Tennessee Medicaid Definition
The Medicaid program in Tennessee is called TennCare, and the division that provides long-term care assistance for the elderly is called the Long-Term Services & Supports.
Medicaid is a wide-ranging, jointly funded state and federal health care program for low-income individuals of all ages. However, this page is focused on Medicaid eligibility, specifically for Tennessee residents, aged 65 and over, and specifically for long term care, whether that be at home, in a nursing home, adult foster care home, or in assisted living.
Income & Asset Limits for Eligibility
There are several different Medicaid long-term care programs for which Tennessee seniors may be eligible. These programs have slightly different eligibility requirements and benefits. Further complicating eligibility are the facts that the criteria vary with marital status (and if one’s spouse is also applying for Medicaid benefits) and that Tennessee offers multiple pathways towards eligibility.
1) Institutional / Nursing Home Medicaid – is an entitlement (anyone who is eligible will receive assistance) & is provided only in nursing homes.
2) Medicaid Waivers / Home and Community Based Services (HCBS) – limited number of participants. Therefore, wait lists may exist. Provided at home, adult day care, adult foster care, or in assisted living.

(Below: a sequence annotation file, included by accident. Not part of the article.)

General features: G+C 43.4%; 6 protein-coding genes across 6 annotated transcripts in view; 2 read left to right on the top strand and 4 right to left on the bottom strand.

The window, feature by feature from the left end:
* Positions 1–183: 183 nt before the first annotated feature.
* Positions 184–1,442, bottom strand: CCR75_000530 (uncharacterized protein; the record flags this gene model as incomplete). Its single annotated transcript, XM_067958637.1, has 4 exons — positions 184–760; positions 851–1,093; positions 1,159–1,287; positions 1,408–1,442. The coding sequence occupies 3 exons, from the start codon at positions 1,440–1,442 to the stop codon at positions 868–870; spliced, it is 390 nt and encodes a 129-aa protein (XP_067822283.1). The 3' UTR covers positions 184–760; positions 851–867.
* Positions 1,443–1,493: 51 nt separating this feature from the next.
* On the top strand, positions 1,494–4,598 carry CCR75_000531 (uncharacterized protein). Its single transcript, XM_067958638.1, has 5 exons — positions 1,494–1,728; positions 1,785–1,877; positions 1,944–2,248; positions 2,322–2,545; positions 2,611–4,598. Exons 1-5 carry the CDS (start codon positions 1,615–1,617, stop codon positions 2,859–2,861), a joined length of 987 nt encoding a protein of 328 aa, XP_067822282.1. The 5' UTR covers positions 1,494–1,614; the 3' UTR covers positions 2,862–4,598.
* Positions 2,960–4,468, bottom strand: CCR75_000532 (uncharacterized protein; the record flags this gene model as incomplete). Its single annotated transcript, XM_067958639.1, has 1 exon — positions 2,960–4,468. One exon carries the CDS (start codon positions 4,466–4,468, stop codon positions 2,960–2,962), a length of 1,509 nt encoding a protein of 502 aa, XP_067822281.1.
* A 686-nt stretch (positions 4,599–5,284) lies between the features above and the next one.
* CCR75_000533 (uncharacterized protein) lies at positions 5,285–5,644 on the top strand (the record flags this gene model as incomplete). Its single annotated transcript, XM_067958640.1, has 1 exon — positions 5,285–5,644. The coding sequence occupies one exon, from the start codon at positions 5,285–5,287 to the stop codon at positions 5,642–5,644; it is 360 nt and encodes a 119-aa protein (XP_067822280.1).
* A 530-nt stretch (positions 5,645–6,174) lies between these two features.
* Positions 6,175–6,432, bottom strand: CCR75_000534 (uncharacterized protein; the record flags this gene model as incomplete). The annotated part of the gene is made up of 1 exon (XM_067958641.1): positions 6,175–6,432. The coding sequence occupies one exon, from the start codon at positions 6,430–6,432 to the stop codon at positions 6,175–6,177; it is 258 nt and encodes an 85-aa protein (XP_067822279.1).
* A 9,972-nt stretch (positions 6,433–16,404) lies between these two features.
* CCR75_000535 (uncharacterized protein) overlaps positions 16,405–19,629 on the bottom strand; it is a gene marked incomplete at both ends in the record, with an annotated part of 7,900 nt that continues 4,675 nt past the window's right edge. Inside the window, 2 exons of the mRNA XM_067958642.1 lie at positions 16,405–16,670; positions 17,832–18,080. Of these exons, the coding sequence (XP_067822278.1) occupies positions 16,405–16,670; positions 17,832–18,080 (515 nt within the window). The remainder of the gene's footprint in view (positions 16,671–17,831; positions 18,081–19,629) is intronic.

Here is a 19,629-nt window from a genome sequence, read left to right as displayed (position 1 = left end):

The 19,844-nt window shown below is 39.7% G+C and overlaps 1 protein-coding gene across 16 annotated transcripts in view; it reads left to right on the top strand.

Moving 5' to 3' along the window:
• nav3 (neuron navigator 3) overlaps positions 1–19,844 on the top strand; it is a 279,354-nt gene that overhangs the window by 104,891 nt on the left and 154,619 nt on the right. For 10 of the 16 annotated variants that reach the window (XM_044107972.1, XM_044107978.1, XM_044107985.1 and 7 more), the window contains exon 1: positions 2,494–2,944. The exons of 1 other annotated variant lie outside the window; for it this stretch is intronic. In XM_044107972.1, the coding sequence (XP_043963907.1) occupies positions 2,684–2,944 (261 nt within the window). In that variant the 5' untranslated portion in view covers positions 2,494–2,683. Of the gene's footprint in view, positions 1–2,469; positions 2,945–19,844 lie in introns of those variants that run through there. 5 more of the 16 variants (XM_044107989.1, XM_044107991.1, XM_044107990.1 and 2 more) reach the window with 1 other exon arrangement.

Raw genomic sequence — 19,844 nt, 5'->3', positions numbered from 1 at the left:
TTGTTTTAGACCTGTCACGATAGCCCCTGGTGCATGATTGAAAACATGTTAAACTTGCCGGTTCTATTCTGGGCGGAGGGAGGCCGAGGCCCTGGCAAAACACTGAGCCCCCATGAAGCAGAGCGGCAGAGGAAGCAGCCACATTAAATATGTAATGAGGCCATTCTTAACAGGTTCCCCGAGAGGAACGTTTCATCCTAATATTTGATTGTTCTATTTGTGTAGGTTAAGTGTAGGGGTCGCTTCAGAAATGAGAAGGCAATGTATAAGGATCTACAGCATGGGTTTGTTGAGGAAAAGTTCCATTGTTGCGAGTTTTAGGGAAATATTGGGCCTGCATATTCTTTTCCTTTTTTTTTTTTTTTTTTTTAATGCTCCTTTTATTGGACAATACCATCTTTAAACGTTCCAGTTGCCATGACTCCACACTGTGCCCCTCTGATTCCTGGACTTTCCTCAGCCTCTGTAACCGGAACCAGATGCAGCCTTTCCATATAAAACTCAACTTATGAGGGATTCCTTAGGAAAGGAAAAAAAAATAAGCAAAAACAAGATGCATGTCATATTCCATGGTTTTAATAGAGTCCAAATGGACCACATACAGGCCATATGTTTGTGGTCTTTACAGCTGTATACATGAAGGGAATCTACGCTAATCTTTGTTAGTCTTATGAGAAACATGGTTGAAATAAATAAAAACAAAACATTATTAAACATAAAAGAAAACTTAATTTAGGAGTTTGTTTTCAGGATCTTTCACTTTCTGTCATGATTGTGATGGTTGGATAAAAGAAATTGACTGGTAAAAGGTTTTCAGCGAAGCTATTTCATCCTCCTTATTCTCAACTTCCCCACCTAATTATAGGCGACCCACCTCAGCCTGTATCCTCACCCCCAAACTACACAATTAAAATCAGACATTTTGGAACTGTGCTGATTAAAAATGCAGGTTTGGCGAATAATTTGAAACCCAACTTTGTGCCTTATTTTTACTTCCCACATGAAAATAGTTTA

3) Regular Medicaid / Aged Blind and Disabled – is an entitlement, which means if one meets the eligibility requirements, benefits will be provided. Services are provided at home or adult day care.
The table below provides a quick reference to allow seniors to determine if they might immediately be eligible for long term care via a Medicaid program. Alternatively, one may take the Medicaid Eligibility Test. IMPORTANT, not meeting all the criteria below does not mean one is automatically ineligible for Medicaid or cannot become eligible for TennCare. More.
|2019 Tennessee Medicaid / TennCare Long Term Care Eligibility for Seniors|
|Type of Medicaid||Single||Married (both spouses applying)||Married (one spouse applying)|
|Income Limit||Asset Limit||Level of Care Required||Income Limit||Asset Limit||Level of Care Required||Income Limit||Asset Limit||Level of Care Required|
|Institutional / Nursing Home Medicaid||$2,313 / month||$2,000||Nursing Home||$4,626 / month (Each spouse is allowed up to $2,313 / month)||$4,000 (Each spouse is allowed up to $2,000)||Nursing Home||$2,313 / month for applicant||$2,000 for applicant & $126,420 for non-applicant||Nursing Home|
|Medicaid Waivers / Home and Community Based Services||$2,313 / month||$2,000||Help w/ 2 ADLs||$4,626 / month (Each spouse is allowed up to $2,313 / month)||$4,000 (Each spouse is allowed up to $2,000)||Help w/ 2 ADLs||$2,313 / month for applicant||$2,000 for applicant & $126,420 for non-applicant||Help w/ 2 ADLs|